The above map shows the rankings of proposed transit lines using City Planning’s evaluation criteria. If Staff are, in effect, recommending that SmartTrack be built ahead of other projects that were deemed to perform better, such as the Relief Line, some explanation needs to be provided.

Equally concerning is Tax Increment Financing, one of the financing mechanisms recommended to pay for SmartTrack.

$M, YOE$

Required City Contribution



Less Expected Federal Funding @ 40% of Contribution



Required City Net Funding Contribution (anticipated in 2025)





Total, $M (2025)

Estimated Debt Financing Charge (30-year debt in 2025)



Average Annual Debt Service Offset:



Development Charges



Net Tax Incremental Financing Revenues (net of IMIT grants)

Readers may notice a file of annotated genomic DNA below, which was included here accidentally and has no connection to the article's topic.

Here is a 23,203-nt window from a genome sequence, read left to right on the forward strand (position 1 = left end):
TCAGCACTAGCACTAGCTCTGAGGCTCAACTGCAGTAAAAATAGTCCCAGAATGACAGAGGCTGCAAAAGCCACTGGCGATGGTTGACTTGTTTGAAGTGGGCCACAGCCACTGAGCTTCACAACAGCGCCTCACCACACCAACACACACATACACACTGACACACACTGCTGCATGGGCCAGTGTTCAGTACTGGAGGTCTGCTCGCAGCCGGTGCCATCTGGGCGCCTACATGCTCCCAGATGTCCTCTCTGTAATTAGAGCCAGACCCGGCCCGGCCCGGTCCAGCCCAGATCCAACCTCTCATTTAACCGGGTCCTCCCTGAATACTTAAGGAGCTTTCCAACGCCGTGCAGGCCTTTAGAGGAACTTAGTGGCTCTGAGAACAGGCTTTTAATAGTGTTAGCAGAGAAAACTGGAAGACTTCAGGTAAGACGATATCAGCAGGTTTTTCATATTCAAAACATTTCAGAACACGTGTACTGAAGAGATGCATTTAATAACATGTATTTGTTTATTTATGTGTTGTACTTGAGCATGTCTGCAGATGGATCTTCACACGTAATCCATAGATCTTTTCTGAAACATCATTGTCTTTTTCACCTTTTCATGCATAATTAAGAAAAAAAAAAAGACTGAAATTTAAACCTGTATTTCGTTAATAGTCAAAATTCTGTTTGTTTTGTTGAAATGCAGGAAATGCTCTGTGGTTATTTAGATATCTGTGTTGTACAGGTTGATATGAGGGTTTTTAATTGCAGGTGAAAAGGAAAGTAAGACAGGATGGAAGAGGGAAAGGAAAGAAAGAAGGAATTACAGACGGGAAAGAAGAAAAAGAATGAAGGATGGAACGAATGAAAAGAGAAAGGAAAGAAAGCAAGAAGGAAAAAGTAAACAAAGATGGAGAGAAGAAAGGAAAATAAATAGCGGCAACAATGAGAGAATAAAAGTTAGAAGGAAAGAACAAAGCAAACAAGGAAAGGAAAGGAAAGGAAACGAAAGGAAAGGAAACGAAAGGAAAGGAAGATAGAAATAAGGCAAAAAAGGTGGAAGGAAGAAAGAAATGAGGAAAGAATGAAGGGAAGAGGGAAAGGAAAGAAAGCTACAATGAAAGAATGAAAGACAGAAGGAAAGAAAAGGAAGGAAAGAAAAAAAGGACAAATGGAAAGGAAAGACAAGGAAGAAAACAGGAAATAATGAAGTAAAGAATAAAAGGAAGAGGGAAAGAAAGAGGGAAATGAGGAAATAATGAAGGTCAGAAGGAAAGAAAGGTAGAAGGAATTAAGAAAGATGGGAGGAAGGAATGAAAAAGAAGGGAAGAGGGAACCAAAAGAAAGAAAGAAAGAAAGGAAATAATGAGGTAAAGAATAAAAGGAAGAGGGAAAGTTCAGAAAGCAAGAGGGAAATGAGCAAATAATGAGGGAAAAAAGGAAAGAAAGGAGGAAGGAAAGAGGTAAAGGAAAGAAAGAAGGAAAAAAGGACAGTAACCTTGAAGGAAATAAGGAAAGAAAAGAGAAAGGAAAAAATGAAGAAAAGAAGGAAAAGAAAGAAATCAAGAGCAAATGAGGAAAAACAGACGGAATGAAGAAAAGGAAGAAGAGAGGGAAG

City Building Fund/ Tax Supported Requirement



SmartTrack Stations Program Required Funding Summary

During the 2014 Mayoral campaign, John Tory pledged to fund the City’s contribution toward SmartTrack entirely through a mechanism never before used in Ontario called Tax Increment Financing(TIF). As the chart above shows, TIF is now required to fund roughly a third of the project – $525 million in 2025 dollars including financing costs.

As this Hemson report assessing the SmartTrack funding strategy stated: “TIF is not a revenue source in itself, rather it a method of dedicating a share of taxation revenue received in a given area to a specific purpose”. Depicted in the chart below, under a TIF, infrastructure is funded by capturing property tax revenue in the area surrounding the new asset that presumably wouldn’t have been created without the initial investment.


Professor Kevin Ward, Dept of Geography, University of Manchester